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According to the definition of Polygon, If a Poly-line's first and last points are connected then it is called Polygon. See the image below. I have P1, .... P5 Polyline. If I draw a line from P5 to P1 then it will be called polygon or not? I am confused here.

A series of points (P1 to P5) arranged in a line

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That's not actually a line; that's a line segment. A line segment can be a (degenerate) polygon, a line can't. For a bit more weirdness, this line segment is also the convex hull of the five points. It is also an ellipse. – Martin Sojka Aug 15 '12 at 7:37
Isn't this more suited for Math SE? – jcora Aug 15 '12 at 13:31
Imagine that this started off as a pentagon, and was rotated and skewed so that all of the vertices wound up appearing colinear in your view plane. It would still be a pentagon. – David Lively Aug 15 '12 at 13:35
Note, that Math is made up by people. People create theories and definitions, and then they prove theorems inside the theory. You can define polygon as you wish, there is no "absolute truth" about what is and what is not some thing (in Math). – Ivan Kuckir Jan 29 '13 at 21:38
up vote 7 down vote accepted

Technically? Yes. It's no different to, say, a polygon with the shape of a D with 5 points viewed edge-on.

A polygon is just a closed shape which has 3 or more vertices and edges. A shape with only two vertices is just a line. Meanwhile a shape with 3 vertices and only 2 edges cannot be a closed shape: most libraries would just join the first and last vertices and make it a closed shape then fill it in; otherwise it's just a series of lines!

As far as your graphics library is concerned, yes it's probably a polygon, but that depends on the library.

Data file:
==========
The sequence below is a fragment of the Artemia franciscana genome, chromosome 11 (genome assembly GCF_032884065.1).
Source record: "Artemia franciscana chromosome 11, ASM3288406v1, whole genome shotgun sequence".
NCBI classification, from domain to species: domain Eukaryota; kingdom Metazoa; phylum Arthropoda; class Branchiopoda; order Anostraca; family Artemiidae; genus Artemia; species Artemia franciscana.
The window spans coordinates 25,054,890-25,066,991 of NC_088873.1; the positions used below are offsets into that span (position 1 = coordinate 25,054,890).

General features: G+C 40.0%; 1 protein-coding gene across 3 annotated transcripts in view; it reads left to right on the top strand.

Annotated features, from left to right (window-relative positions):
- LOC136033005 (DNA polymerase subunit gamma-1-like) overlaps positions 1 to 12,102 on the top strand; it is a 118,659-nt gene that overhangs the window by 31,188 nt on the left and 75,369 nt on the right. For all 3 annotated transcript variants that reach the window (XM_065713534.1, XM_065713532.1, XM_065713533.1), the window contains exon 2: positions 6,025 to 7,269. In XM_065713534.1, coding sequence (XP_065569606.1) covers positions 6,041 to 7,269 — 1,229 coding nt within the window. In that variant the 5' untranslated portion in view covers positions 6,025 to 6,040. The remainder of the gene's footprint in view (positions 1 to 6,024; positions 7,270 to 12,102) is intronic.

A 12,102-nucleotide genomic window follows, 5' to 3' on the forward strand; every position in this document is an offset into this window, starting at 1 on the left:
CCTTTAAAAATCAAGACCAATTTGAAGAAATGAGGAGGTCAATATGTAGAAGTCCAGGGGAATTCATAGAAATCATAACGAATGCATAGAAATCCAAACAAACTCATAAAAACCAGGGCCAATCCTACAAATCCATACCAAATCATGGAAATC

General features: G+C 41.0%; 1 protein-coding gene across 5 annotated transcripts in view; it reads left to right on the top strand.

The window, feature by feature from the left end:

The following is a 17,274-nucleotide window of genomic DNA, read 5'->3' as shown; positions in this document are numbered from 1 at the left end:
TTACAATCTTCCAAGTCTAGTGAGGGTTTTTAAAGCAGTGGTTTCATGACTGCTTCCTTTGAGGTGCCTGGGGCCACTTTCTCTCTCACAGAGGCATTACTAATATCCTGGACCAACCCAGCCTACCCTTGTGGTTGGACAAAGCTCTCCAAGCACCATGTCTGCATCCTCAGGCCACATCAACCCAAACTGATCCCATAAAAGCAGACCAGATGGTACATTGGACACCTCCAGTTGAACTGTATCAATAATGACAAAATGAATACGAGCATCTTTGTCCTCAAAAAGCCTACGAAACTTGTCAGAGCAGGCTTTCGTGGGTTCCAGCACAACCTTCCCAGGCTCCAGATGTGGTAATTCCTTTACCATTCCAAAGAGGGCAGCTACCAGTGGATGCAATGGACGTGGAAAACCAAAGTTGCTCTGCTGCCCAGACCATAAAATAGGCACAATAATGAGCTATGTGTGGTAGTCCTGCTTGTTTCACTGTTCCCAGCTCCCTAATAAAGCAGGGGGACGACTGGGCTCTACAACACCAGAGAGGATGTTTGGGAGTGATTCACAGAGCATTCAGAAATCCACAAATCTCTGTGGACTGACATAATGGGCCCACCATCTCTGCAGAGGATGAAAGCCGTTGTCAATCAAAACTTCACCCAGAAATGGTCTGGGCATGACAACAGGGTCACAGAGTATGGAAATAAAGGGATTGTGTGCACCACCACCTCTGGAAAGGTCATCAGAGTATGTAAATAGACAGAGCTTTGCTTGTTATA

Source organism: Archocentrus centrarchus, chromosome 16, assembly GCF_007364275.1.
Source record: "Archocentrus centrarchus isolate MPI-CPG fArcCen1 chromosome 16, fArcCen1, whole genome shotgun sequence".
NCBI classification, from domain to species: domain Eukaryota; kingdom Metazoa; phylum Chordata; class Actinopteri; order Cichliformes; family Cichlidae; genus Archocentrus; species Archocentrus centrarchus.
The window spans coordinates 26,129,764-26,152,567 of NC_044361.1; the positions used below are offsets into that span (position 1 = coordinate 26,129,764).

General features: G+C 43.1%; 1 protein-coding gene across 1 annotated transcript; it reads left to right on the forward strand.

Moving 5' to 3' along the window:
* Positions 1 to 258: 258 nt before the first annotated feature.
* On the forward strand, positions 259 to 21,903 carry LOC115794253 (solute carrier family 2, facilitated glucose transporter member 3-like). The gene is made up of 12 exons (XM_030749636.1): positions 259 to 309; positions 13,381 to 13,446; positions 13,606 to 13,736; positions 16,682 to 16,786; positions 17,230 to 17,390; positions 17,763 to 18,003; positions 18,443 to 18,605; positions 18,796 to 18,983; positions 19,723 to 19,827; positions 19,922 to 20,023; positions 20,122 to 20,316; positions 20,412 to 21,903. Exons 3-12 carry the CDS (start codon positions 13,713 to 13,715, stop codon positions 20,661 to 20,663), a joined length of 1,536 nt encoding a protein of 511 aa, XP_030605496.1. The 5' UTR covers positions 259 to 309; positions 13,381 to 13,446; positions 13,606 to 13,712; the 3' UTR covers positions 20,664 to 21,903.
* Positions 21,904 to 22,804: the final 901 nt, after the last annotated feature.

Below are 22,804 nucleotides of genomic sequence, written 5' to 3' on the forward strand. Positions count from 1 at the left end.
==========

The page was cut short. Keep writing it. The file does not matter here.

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This means the above line is a polygon? – user960567 Aug 15 '12 at 7:24
That's what I said, yes. It doesn't matter whether it appears to be a straight line - it still has over 3 vertices and edges and they're connected in a closed shape. – doppelgreener Aug 15 '12 at 7:25
Thanks.............. – user960567 Aug 15 '12 at 7:27
Indeed, a closed shape with an area of 0 is still a closed shape. – Philipp Nov 16 '12 at 9:04

The line is a polygon in computing, since it is composed of 3 or more points, connected by straight lines. The computer doesn't have to understand whether they are on a single line. It just "connects the dots".

But it can be discussed whether it is a polygon in terms of geometry. According to most definitions of a polygon in geometry, polygons are 2-dimensional shapes. The shape in your post is only one dimensional, so in my opinion it is not a polygon.

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Please don't pass off your opinion for facts. There are in fact polygons with just two points - they are commonly called "digons". – Martin Sojka Aug 15 '12 at 12:53
That article says itself that "Some authorities do not consider the digon to be a proper polygon". – Kylotan Aug 15 '12 at 13:12
Correct. They consider it a degenerate case. :) – Martin Sojka Aug 15 '12 at 13:47
When you define each point with an x and a y coordinate, it is two-dimensional. It is a two-dimensional polygon with an area of 0. – Philipp Nov 16 '12 at 9:07

more sides there are in a polygon the angle is larger, nearing 180 deg. a Googolgon ( a polygon with 10 to the power 100 sides) has an angle of ~180 degrees.

so.. if you keep drawing a straight line, with infinite number of sides, this line will meet the starting point at infinity, right?

I am not a math guy, was trying to teach my 9yr old about a plygon and started reading. Am I wrong?

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The question is not about an endless line (ray), but about a line of limited length (segment). – Kromster Nov 16 '12 at 6:29
@Indika Are you trying to answer the original question or ask a whole new one? GameDev.SE doesn't work like a forum with individual posts: there is a question and you respond to it with an answer. That said: there's no guarantee those lines will meet. If you want some resources for learning maths, I suggest you look through Khan Academy - it's free (as in Wikipedia, because they can afford it) and it covers the entire American public school curriculum with some exceptional lessons (the guy is incredibly good at explaining stuff). – doppelgreener Nov 16 '12 at 12:53

A line does not make a closed boundary, so a line is never a polygon.

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